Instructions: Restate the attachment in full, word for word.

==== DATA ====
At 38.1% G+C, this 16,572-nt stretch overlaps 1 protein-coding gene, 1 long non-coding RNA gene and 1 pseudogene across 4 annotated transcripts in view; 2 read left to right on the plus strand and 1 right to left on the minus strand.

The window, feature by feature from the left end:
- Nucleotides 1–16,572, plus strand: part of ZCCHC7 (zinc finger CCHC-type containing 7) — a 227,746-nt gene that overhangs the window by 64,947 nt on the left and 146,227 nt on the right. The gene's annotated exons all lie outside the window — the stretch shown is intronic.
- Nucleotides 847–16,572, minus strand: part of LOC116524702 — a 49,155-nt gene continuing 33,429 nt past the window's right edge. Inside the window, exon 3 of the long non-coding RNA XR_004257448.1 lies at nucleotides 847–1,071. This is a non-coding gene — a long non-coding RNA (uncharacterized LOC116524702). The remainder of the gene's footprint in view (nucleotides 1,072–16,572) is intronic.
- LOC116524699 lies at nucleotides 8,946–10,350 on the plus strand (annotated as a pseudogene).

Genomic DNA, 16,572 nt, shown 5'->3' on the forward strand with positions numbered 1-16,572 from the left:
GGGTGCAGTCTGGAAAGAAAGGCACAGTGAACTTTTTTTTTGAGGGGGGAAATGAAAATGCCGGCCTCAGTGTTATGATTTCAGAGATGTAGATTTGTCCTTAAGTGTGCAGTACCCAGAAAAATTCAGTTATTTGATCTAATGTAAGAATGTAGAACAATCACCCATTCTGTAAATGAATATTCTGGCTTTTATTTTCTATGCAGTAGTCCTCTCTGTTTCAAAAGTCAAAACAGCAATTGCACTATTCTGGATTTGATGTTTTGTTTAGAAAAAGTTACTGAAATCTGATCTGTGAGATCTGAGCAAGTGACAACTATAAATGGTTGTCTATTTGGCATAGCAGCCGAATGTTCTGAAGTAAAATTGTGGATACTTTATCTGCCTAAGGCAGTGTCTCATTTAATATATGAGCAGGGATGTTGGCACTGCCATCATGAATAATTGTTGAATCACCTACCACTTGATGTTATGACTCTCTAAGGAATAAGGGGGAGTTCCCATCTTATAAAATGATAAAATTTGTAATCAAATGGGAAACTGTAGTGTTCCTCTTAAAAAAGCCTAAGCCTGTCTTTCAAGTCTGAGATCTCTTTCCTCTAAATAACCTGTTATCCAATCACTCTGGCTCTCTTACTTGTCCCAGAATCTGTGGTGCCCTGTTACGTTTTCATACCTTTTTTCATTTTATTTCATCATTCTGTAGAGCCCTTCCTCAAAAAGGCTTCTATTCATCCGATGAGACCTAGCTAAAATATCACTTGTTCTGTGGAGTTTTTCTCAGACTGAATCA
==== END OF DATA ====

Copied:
At 38.1% G+C, this 16,572-nt stretch overlaps 1 protein-coding gene, 1 long non-coding RNA gene and 1 pseudogene across 4 annotated transcripts in view; 2 read left to right on the plus strand and 1 right to left on the minus strand.

The window, feature by feature from the left end:
- Nucleotides 1–16,572, plus strand: part of ZCCHC7 (zinc finger CCHC-type containing 7) — a 227,746-nt gene that overhangs the window by 64,947 nt on the left and 146,227 nt on the right. The gene's annotated exons all lie outside the window — the stretch shown is intronic.
- Nucleotides 847–16,572, minus strand: part of LOC116524702 — a 49,155-nt gene continuing 33,429 nt past the window's right edge. Inside the window, exon 3 of the long non-coding RNA XR_004257448.1 lies at nucleotides 847–1,071. This is a non-coding gene — a long non-coding RNA (uncharacterized LOC116524702). The remainder of the gene's footprint in view (nucleotides 1,072–16,572) is intronic.
- LOC116524699 lies at nucleotides 8,946–10,350 on the plus strand (annotated as a pseudogene).

Genomic DNA, 16,572 nt, shown 5'->3' on the forward strand with positions numbered 1-16,572 from the left:
GGGTGCAGTCTGGAAAGAAAGGCACAGTGAACTTTTTTTTTGAGGGGGGAAATGAAAATGCCGGCCTCAGTGTTATGATTTCAGAGATGTAGATTTGTCCTTAAGTGTGCAGTACCCAGAAAAATTCAGTTATTTGATCTAATGTAAGAATGTAGAACAATCACCCATTCTGTAAATGAATATTCTGGCTTTTATTTTCTATGCAGTAGTCCTCTCTGTTTCAAAAGTCAAAACAGCAATTGCACTATTCTGGATTTGATGTTTTGTTTAGAAAAAGTTACTGAAATCTGATCTGTGAGATCTGAGCAAGTGACAACTATAAATGGTTGTCTATTTGGCATAGCAGCCGAATGTTCTGAAGTAAAATTGTGGATACTTTATCTGCCTAAGGCAGTGTCTCATTTAATATATGAGCAGGGATGTTGGCACTGCCATCATGAATAATTGTTGAATCACCTACCACTTGATGTTATGACTCTCTAAGGAATAAGGGGGAGTTCCCATCTTATAAAATGATAAAATTTGTAATCAAATGGGAAACTGTAGTGTTCCTCTTAAAAAAGCCTAAGCCTGTCTTTCAAGTCTGAGATCTCTTTCCTCTAAATAACCTGTTATCCAATCACTCTGGCTCTCTTACTTGTCCCAGAATCTGTGGTGCCCTGTTACGTTTTCATACCTTTTTTCATTTTATTTCATCATTCTGTAGAGCCCTTCCTCAAAAAGGCTTCTATTCATCCGATGAGACCTAGCTAAAATATCACTTGTTCTGTGGAGTTTTTCTCAGACTGAATCA